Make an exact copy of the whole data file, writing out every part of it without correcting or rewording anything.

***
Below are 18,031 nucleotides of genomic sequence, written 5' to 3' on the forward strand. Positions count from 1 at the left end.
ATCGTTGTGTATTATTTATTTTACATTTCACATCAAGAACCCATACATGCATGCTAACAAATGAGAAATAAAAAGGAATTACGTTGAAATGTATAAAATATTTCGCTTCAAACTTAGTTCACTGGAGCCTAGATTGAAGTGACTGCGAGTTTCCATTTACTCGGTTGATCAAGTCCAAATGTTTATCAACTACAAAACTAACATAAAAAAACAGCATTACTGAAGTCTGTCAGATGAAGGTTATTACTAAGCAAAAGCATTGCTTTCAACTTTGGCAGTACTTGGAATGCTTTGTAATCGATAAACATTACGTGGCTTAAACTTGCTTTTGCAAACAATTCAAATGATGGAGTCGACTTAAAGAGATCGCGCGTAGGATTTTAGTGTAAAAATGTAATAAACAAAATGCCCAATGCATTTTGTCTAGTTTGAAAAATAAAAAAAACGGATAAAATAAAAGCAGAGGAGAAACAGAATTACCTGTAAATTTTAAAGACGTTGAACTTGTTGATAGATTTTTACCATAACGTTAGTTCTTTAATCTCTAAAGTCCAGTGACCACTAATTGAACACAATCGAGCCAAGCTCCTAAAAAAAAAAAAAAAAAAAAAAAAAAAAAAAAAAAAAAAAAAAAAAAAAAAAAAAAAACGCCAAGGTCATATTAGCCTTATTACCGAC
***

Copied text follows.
Below are 18,031 nucleotides of genomic sequence, written 5' to 3' on the forward strand. Positions count from 1 at the left end.
ATCGTTGTGTATTATTTATTTTACATTTCACATCAAGAACCCATACATGCATGCTAACAAATGAGAAATAAAAAGGAATTACGTTGAAATGTATAAAATATTTCGCTTCAAACTTAGTTCACTGGAGCCTAGATTGAAGTGACTGCGAGTTTCCATTTACTCGGTTGATCAAGTCCAAATGTTTATCAACTACAAAACTAACATAAAAAAACAGCATTACTGAAGTCTGTCAGATGAAGGTTATTACTAAGCAAAAGCATTGCTTTCAACTTTGGCAGTACTTGGAATGCTTTGTAATCGATAAACATTACGTGGCTTAAACTTGCTTTTGCAAACAATTCAAATGATGGAGTCGACTTAAAGAGATCGCGCGTAGGATTTTAGTGTAAAAATGTAATAAACAAAATGCCCAATGCATTTTGTCTAGTTTGAAAAATAAAAAAAACGGATAAAATAAAAGCAGAGGAGAAACAGAATTACCTGTAAATTTTAAAGACGTTGAACTTGTTGATAGATTTTTACCATAACGTTAGTTCTTTAATCTCTAAAGTCCAGTGACCACTAATTGAACACAATCGAGCCAAGCTCCTAAAAAAAAAAAAAAAAAAAAAAAAAAAAAAAAAAAAAAAAAAAAAAAAAAAAAAAAAACGCCAAGGTCATATTAGCCTTATTACCGAC